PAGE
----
There was an immense sense of satisfaction. I saw it in my team. I saw the feedback that we consistently received from the execs and the wider organization. One thing the pandemic has probably taught people outside of procurement, is the importance of procurement in the NHS.
On the first day the mass vaccination center opened I saw 700 people queuing, and thought, “700 people are going to be vaccinated and we’ve helped to make that happen.” There is no other emotion to feel than pride for that.
There has been a shift to centralization. The Department of Health should be congratulated for the parallel ‘push’ supply chain it established for PPE supply. Every day a delivery would turn up with everything we needed. We’re under one NHS umbrella, but there are 235 different hospitals, ambulance trusts and health providers in the NHS in England. From a supply chain management perspective, the private sector has sales and production forecasting, inbound logistics and details of inventory coming in. In the NHS, we don’t see demand. No system captures it. The Department of Health set up the demand capture and we had to say each day how much PPE we’d used. That, I guess created the national demand profile, and national teams sourced against this demand profile. We could see the inbound inventory and the inventory on hand in the parallel supply chain at a national level. I think that approach to demand management will continue because it has been of real benefit.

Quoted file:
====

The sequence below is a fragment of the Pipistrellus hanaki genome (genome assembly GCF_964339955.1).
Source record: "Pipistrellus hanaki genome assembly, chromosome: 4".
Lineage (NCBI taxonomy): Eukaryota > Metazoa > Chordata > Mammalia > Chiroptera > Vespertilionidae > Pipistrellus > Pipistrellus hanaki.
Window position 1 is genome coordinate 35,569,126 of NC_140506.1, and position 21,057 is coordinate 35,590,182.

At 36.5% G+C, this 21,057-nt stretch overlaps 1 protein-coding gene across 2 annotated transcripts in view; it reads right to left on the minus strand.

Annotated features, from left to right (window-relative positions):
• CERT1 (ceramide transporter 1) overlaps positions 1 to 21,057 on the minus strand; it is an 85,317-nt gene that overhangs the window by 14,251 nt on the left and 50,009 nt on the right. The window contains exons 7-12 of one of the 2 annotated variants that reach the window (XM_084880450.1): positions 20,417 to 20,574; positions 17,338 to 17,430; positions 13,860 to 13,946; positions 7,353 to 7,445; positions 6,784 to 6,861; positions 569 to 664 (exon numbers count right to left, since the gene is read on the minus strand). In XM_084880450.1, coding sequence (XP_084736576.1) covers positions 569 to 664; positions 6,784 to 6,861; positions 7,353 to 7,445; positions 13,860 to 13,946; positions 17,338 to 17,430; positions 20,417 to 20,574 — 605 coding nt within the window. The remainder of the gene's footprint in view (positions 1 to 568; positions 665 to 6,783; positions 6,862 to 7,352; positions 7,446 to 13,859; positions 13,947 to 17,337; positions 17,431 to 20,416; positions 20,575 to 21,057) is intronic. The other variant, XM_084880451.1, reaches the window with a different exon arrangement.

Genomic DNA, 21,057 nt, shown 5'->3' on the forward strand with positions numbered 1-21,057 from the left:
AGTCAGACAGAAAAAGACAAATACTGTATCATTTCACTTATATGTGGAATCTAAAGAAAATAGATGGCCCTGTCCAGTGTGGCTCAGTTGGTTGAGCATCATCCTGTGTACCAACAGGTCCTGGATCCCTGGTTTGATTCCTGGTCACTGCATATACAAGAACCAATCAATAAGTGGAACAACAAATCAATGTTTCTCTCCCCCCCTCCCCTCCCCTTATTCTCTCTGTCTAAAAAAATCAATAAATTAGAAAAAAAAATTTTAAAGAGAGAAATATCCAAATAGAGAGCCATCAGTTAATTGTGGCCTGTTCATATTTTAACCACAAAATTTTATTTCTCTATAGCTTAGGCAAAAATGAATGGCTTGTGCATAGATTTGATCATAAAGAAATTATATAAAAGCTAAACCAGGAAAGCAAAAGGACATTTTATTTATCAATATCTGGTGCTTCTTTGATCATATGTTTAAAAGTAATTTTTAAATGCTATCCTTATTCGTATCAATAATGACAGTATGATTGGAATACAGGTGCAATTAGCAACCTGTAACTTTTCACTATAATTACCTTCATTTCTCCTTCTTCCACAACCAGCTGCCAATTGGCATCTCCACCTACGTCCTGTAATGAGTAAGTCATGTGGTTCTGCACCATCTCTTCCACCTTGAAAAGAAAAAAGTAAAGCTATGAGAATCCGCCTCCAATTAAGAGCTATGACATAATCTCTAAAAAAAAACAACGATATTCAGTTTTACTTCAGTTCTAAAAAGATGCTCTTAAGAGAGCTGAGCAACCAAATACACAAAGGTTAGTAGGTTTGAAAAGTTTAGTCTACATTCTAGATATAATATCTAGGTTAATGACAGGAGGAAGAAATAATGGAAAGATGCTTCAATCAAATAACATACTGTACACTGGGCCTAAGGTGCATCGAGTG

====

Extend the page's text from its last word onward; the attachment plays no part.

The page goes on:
When I came to the NHS in 2007 there was a body called The Procurement and Supplies Authority (PASA) that sourced all strategic procurement on behalf of the NHS, but it closed. Looking at what has been built this year around PPE sourcing, demand capture and medical device procurement, I think in hindsight and given what the DHSC has set up in the last year with central buying teams, that some may now believe closing PASA was a mistake. We’re now seeing more national procurement teams and strategies, and a move to centralization.